From left, Randy (Parker Young), Pete (Geoff Stults) and Derrick...

From left, Randy (Parker Young), Pete (Geoff Stults) and Derrick (Chris Lowell) watch the result of one of their pranks in the "Prank War" episode of "Enlisted," airing at 9:30 p.m. EST Jan. 24 on Fox. Credit: Fox

THE SHOW "Enlisted"

WHEN | WHERE Friday at 9:30 p.m. on Fox/5

WHAT IT'S ABOUT Pete Hill (Geoff Stults), a soldier with a short fuse, punched his commanding officer in the field in Afghanistan, and as punishment, is sent to Fort McGee, a Florida base for losers in fatigues -- or, more kindly, for soldiers not quite ready for the real Army. There he re-connects with his brothers, Derrick (Chris Lowell) and Randy (Parker Young), and makes some new friends in the process -- including Jill Perez (Angelique Cabral) and base commander Donald Cody (Keith David). The lads must prepare for a war games exercise while searching for a dog that has gone missing.

MY SAY There's not a mean bone in "Enlisted's" sitcom-y body. Instead, it has other bones. In no particular order, those would be: Sentimental, funny, absurd, ridiculous, dumb, smart, silly, romantic, and there's even (unexpectedly) a patriotic bone or two. Yes, this is quite a collection of bones, but to flesh it all out is an excellent cast whose members seem to keenly appreciate the strange predicament they find themselves in -- a good new Fox comedy that will be watched by dozens of viewers on Friday.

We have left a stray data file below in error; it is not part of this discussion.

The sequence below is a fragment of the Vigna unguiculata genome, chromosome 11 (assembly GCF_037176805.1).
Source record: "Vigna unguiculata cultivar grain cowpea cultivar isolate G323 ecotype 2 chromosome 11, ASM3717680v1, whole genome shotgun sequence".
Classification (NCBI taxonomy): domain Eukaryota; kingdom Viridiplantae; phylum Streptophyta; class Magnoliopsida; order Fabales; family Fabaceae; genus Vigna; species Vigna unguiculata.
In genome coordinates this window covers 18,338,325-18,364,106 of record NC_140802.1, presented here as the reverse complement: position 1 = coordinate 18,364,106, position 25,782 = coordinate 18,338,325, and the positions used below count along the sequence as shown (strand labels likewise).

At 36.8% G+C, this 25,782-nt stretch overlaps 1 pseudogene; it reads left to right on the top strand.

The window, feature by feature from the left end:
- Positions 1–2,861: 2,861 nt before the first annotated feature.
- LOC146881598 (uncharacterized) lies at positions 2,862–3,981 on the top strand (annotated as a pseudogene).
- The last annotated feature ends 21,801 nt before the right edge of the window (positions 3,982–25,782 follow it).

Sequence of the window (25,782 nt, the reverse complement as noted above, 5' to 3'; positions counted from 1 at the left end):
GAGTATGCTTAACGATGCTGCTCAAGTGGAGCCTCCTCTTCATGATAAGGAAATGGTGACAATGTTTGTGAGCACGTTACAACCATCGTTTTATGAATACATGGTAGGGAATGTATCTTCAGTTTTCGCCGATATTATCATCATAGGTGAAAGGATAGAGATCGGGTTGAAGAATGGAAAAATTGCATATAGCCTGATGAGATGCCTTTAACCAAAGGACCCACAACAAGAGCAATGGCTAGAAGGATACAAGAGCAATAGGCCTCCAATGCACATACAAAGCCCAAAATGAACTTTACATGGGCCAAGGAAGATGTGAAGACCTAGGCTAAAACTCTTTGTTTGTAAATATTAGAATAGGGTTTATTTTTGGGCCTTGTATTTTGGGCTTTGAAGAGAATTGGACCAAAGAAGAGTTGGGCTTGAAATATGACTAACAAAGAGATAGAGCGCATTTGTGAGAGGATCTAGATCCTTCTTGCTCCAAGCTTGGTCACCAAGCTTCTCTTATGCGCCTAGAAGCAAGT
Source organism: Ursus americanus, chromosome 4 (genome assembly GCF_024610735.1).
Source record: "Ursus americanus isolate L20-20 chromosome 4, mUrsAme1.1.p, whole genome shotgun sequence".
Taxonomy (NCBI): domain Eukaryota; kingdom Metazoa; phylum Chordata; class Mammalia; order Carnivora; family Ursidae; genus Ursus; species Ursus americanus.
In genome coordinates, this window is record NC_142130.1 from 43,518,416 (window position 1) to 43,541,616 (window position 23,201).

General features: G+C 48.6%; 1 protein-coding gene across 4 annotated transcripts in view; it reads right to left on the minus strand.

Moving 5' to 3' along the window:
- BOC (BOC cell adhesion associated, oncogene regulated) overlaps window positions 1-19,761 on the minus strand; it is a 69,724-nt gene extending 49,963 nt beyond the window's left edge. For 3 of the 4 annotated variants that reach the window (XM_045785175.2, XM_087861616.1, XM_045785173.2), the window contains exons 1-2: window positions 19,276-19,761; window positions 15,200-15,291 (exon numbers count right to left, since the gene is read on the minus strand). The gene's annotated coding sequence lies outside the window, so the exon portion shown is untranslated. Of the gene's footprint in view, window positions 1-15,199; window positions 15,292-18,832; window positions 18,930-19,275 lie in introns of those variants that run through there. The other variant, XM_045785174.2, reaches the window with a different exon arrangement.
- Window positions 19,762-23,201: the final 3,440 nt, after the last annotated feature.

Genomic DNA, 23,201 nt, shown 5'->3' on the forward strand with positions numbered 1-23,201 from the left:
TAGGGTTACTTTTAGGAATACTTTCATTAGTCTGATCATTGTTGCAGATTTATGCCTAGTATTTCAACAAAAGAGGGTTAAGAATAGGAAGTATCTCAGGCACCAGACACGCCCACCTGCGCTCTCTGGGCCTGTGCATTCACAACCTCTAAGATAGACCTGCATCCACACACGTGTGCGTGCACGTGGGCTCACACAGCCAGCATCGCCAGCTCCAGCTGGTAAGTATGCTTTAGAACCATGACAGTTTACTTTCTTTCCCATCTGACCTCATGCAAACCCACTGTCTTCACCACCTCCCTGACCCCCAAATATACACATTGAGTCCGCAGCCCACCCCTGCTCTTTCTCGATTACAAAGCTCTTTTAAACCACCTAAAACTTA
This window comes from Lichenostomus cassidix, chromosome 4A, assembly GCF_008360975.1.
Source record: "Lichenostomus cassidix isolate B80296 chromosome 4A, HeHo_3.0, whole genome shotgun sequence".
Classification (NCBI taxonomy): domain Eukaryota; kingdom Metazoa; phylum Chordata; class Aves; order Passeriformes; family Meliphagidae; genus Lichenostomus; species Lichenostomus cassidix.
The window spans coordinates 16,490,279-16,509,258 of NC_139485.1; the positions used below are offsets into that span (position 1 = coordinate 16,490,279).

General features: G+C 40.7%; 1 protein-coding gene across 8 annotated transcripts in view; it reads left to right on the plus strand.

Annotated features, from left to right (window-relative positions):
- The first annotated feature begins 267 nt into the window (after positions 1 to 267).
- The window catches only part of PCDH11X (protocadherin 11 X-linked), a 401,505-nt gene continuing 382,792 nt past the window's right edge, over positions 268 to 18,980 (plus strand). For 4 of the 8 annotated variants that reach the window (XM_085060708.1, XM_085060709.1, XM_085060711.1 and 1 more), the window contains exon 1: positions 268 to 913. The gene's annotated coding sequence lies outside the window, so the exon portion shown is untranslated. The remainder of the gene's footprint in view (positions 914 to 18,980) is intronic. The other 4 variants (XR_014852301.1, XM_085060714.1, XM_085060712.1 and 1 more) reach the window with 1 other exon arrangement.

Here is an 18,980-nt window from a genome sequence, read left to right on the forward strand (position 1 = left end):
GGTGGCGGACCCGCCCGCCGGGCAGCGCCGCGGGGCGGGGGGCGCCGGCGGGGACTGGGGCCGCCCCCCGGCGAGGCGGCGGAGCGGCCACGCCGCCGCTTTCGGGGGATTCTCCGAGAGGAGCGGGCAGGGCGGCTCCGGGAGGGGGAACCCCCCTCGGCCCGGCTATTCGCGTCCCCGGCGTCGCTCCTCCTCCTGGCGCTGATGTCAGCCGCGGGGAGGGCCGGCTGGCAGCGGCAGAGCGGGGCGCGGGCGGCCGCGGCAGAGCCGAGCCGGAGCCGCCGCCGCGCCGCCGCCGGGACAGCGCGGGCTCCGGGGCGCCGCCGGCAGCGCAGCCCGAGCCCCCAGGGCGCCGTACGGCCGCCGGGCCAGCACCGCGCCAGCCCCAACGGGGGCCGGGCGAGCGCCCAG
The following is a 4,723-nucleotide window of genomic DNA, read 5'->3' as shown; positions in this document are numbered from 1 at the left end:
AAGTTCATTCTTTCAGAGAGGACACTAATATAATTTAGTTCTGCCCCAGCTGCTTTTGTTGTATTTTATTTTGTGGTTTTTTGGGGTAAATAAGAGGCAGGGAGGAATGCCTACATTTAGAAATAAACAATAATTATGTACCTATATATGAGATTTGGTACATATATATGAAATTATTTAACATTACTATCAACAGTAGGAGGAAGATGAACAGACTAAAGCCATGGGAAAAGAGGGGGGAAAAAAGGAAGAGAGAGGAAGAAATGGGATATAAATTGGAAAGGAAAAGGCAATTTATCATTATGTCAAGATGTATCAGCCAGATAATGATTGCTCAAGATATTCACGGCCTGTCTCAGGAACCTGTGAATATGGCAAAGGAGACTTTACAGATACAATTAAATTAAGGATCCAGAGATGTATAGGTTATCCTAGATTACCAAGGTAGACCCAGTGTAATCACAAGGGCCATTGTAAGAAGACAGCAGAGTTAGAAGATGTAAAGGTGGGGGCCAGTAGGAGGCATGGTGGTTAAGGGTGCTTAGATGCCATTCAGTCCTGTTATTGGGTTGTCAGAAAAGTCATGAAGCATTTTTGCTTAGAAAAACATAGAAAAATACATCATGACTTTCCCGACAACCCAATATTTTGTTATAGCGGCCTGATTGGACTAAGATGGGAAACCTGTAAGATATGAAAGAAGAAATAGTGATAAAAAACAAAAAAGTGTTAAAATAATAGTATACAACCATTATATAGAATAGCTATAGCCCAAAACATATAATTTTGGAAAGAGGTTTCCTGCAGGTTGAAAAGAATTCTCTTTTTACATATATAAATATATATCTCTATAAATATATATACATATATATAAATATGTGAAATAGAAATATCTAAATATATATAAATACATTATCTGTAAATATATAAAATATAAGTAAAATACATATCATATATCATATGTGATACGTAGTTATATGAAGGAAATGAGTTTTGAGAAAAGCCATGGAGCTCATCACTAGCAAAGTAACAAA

Fox comedies -- which are usually good, though not uniformly ("Dads") -- tend to take left turns when most viewers seem to prefer ones that take hard rights -- into family sitcoms ("The Middle") or raunchy anti-family ones ("Two and a Half Men" or "2 Broke Girls"). Fox gets the decent reviews (again, "Dads" excepted) but no viewers.

Despite the Siberian real estate on Fridays, "Enlisted" seems determined to avoid that fate, partly by pulling its DNA from an old, comfortable and largely forgotten form of television -- the (non-"M*A*S*H") military farce, not seen much since the '60s ("Hogan's Heroes," "The Wackiest Ship in the Army," "McHale's Navy"). TV pros like Stults and (especially) David know the beats of the classic form by heart -- with an emphasis on the farcical beat -- while Cabral, Lowell and Young bring on the energy and youthful vitality. The combination's a winner.

BOTTOM LINE Good newcomer that gets even better in the weeks ahead.


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